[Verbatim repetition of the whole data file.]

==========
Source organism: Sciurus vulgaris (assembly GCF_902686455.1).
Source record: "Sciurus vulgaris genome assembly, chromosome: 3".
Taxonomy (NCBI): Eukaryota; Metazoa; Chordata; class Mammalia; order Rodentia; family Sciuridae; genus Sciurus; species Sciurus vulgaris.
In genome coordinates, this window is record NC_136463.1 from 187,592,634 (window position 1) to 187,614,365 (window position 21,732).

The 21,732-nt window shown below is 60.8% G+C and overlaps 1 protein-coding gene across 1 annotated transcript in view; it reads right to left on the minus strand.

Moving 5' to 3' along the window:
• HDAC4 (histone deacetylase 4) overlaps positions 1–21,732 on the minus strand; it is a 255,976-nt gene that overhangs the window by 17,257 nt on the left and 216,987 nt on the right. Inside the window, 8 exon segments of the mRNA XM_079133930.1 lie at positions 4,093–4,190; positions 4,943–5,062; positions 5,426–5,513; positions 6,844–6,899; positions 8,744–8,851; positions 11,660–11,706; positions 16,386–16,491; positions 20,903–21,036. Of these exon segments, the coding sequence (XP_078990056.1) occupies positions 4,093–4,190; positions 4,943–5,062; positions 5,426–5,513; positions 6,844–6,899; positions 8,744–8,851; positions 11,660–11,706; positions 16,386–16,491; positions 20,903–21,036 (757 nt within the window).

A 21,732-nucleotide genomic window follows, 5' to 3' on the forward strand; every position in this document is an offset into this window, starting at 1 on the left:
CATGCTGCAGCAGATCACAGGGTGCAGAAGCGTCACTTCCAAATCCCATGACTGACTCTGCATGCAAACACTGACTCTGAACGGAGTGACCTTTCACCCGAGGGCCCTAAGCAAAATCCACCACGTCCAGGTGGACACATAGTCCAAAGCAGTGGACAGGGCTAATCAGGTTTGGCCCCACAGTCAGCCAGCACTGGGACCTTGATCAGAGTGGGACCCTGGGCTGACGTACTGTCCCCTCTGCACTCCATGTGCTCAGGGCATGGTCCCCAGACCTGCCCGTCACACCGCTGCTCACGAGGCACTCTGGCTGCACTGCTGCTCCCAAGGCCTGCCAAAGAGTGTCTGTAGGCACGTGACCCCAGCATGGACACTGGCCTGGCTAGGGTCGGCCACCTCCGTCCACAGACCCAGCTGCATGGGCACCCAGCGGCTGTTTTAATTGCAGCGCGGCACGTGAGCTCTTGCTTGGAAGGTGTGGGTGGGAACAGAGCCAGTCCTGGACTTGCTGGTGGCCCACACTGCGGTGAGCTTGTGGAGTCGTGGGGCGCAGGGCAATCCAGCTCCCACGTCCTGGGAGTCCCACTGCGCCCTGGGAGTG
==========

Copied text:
Source organism: Sciurus vulgaris (assembly GCF_902686455.1).
Source record: "Sciurus vulgaris genome assembly, chromosome: 3".
Taxonomy (NCBI): Eukaryota; Metazoa; Chordata; class Mammalia; order Rodentia; family Sciuridae; genus Sciurus; species Sciurus vulgaris.
In genome coordinates, this window is record NC_136463.1 from 187,592,634 (window position 1) to 187,614,365 (window position 21,732).

The 21,732-nt window shown below is 60.8% G+C and overlaps 1 protein-coding gene across 1 annotated transcript in view; it reads right to left on the minus strand.

Moving 5' to 3' along the window:
• HDAC4 (histone deacetylase 4) overlaps positions 1–21,732 on the minus strand; it is a 255,976-nt gene that overhangs the window by 17,257 nt on the left and 216,987 nt on the right. Inside the window, 8 exon segments of the mRNA XM_079133930.1 lie at positions 4,093–4,190; positions 4,943–5,062; positions 5,426–5,513; positions 6,844–6,899; positions 8,744–8,851; positions 11,660–11,706; positions 16,386–16,491; positions 20,903–21,036. Of these exon segments, the coding sequence (XP_078990056.1) occupies positions 4,093–4,190; positions 4,943–5,062; positions 5,426–5,513; positions 6,844–6,899; positions 8,744–8,851; positions 11,660–11,706; positions 16,386–16,491; positions 20,903–21,036 (757 nt within the window).

A 21,732-nucleotide genomic window follows, 5' to 3' on the forward strand; every position in this document is an offset into this window, starting at 1 on the left:
CATGCTGCAGCAGATCACAGGGTGCAGAAGCGTCACTTCCAAATCCCATGACTGACTCTGCATGCAAACACTGACTCTGAACGGAGTGACCTTTCACCCGAGGGCCCTAAGCAAAATCCACCACGTCCAGGTGGACACATAGTCCAAAGCAGTGGACAGGGCTAATCAGGTTTGGCCCCACAGTCAGCCAGCACTGGGACCTTGATCAGAGTGGGACCCTGGGCTGACGTACTGTCCCCTCTGCACTCCATGTGCTCAGGGCATGGTCCCCAGACCTGCCCGTCACACCGCTGCTCACGAGGCACTCTGGCTGCACTGCTGCTCCCAAGGCCTGCCAAAGAGTGTCTGTAGGCACGTGACCCCAGCATGGACACTGGCCTGGCTAGGGTCGGCCACCTCCGTCCACAGACCCAGCTGCATGGGCACCCAGCGGCTGTTTTAATTGCAGCGCGGCACGTGAGCTCTTGCTTGGAAGGTGTGGGTGGGAACAGAGCCAGTCCTGGACTTGCTGGTGGCCCACACTGCGGTGAGCTTGTGGAGTCGTGGGGCGCAGGGCAATCCAGCTCCCACGTCCTGGGAGTCCCACTGCGCCCTGGGAGTG